And last-the VPI unipivots are not the easiest arms in the world to set up. Don't feel the least bit shy about having problems. A gimbled arm with spring set VTF like a Rega or Project are far easier. You dove into the deep end a bit.
yes, the Counterintuitive makes it much easier to set up (I forgot that yours doesn't have one....I have a 3D which is nearly impossible to set up well without it, which is why its included with the 3D.)
Yeah, I'm springing for the Counterintuitive..

And I agree that the Shure scale can't be that precise.

Anybody have a recommendation for good digital scale? I see a lot of pretty cheap ones, but really do want something that will help me drill down on the setup.
The other thing I discovered this morning:

When adjusting the azimuth ring with the screws slight loosened it can start to slide down and shorten the pivot distance.

It took me awhile to realize it had. Thankfully easy to slide back.

I'm really appreciating how simple yet adjustable this puppy is. At least now that I'm a little more relaxed with the setup!
The Mapleshade scale is accurate, reasonably priced and uses (2) AAA batteries (easier to locate, less expensive). Highly recommended!
I use a Cartridge Man digital gauge, much more accurate and consistent than the cheap Chinese digital scales!! Only downside is the price of $399. I also use the Cartridge Man digital level which is extremely accurate for my Super Scoutmaster Ref. Rimdrive and 3D arm. I view the cost of these tools as an investment towards optimizing the performance of my table.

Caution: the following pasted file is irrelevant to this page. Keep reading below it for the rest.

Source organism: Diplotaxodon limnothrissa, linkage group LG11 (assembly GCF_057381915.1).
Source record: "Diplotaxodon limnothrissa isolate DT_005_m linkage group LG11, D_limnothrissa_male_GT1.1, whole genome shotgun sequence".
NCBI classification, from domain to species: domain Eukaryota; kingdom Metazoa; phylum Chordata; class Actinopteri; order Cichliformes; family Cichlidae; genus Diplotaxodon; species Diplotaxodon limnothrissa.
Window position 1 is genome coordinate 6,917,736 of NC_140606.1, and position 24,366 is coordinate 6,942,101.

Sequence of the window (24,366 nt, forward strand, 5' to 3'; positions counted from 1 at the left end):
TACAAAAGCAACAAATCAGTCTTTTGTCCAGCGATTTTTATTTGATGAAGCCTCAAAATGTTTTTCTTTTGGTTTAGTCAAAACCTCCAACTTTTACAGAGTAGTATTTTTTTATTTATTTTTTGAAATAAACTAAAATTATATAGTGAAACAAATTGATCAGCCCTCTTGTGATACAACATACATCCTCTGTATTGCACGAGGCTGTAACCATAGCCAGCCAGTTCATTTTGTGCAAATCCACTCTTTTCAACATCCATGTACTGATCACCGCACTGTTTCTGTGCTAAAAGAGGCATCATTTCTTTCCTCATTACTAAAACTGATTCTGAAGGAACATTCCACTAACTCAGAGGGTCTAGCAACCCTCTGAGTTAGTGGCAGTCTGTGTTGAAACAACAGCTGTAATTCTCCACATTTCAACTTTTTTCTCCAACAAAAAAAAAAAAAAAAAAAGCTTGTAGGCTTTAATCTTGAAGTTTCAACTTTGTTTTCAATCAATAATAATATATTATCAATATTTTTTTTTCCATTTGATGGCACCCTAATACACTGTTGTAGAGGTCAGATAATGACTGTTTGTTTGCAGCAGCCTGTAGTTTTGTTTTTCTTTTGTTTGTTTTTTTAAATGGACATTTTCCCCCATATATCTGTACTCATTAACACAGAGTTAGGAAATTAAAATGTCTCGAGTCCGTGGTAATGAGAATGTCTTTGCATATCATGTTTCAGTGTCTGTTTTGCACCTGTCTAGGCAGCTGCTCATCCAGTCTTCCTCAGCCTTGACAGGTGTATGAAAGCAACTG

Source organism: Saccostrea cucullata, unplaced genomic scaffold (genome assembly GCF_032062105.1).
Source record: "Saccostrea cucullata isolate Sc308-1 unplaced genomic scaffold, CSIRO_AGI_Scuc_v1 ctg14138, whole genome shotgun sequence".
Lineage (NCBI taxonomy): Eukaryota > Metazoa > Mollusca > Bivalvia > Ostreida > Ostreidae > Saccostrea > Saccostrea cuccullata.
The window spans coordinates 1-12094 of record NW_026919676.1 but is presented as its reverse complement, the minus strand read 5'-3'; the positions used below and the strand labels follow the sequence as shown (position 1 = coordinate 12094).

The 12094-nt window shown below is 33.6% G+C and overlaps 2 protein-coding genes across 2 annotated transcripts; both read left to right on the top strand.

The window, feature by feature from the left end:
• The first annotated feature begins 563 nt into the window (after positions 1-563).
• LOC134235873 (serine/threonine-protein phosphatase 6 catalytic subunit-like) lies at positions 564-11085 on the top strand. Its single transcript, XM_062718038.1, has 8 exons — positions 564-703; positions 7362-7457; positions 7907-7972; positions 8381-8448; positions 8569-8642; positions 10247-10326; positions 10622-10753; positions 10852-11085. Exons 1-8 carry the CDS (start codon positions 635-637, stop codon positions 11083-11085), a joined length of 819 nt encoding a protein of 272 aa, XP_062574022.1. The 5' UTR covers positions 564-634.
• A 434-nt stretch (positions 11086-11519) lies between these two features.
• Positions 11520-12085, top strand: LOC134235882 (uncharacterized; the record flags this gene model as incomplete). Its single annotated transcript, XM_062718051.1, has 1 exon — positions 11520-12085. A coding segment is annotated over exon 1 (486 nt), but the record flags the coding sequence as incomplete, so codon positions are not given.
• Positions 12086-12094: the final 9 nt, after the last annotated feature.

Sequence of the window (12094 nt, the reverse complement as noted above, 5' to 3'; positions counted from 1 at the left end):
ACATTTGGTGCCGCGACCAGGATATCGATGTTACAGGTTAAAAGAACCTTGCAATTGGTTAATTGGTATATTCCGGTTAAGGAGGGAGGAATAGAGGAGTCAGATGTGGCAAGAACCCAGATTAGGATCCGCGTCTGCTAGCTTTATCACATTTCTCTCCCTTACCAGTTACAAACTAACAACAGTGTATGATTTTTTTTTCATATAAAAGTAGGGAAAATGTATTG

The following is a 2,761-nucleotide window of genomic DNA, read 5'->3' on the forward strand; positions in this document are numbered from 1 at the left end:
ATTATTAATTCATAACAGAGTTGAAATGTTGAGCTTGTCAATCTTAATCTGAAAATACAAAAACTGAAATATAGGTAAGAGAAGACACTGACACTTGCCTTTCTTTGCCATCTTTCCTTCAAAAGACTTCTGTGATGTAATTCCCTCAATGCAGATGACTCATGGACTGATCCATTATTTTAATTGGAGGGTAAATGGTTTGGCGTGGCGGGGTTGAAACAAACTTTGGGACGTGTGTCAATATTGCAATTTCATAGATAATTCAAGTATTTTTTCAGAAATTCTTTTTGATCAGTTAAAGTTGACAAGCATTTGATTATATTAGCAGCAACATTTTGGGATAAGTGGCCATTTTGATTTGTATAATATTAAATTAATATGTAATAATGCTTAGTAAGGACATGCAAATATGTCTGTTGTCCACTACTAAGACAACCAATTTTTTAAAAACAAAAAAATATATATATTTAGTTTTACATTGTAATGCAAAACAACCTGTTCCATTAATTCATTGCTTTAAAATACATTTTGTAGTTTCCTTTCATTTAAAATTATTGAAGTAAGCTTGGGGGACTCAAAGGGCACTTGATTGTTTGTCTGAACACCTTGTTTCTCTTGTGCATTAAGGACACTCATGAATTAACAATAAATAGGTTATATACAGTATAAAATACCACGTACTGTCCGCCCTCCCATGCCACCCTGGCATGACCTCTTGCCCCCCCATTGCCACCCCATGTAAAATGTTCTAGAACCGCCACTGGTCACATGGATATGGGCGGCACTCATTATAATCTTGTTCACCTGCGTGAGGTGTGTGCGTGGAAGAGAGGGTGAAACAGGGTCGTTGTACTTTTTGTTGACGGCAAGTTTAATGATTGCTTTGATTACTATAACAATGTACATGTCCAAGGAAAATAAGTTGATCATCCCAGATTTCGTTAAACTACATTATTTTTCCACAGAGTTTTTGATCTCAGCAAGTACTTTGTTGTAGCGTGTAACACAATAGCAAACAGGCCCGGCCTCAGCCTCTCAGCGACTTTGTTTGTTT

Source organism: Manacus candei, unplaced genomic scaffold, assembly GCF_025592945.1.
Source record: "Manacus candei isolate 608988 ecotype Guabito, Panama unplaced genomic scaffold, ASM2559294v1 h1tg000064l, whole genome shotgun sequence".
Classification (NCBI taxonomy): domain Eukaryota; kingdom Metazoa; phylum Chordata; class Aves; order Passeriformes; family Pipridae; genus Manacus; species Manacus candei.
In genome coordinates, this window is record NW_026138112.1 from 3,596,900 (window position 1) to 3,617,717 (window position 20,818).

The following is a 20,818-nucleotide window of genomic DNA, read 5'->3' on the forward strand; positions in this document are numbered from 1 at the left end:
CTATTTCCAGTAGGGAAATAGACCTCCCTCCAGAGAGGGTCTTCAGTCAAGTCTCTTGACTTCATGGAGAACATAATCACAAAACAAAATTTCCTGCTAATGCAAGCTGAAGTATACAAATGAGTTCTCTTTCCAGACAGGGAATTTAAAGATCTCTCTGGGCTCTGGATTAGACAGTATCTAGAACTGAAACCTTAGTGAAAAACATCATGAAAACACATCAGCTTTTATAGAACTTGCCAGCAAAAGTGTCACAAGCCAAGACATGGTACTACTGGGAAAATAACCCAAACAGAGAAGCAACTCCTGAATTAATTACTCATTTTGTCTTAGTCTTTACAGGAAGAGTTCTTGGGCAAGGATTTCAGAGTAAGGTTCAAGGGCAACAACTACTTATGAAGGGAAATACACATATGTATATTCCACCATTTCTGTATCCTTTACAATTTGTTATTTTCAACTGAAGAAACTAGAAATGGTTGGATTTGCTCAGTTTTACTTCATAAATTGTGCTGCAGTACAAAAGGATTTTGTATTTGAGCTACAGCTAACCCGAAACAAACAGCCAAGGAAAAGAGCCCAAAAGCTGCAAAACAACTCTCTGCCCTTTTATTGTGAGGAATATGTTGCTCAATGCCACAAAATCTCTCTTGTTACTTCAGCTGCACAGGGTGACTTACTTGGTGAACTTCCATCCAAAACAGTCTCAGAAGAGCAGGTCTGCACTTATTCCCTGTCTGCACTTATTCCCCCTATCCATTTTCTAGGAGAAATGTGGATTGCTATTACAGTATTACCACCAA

The Mapleshade scale is all of those things BUT..
it is also poorly made. The step-tray attached to the original pan was held in place by a 1/4" wide squiggle of hot glue. It was never parallel to the pan and it continued to angle down and change the reading if you left the stylus down for a few seconds. When mine failed I cleaned and reglued it properly but the glue weight was different from the original and I needed to calibrate it. I discovered then that the calibration button sequence described in the manual was for a different model base or some such thing and didn't work. Repeated calls and emails to Mapleshade resulted ultimately in their claiming that it was not in warantee and so they would not support it with proper documentation. YMMV.
What about the Audio Additives Digital Stylus Force Gauge for $80 on Music Direct.

Reviewed here on Stereophile:

This $12.50 "New Version Professional LP Digital Turntable Stylus Force Scale Gauge led - US" on eBay will work just fine.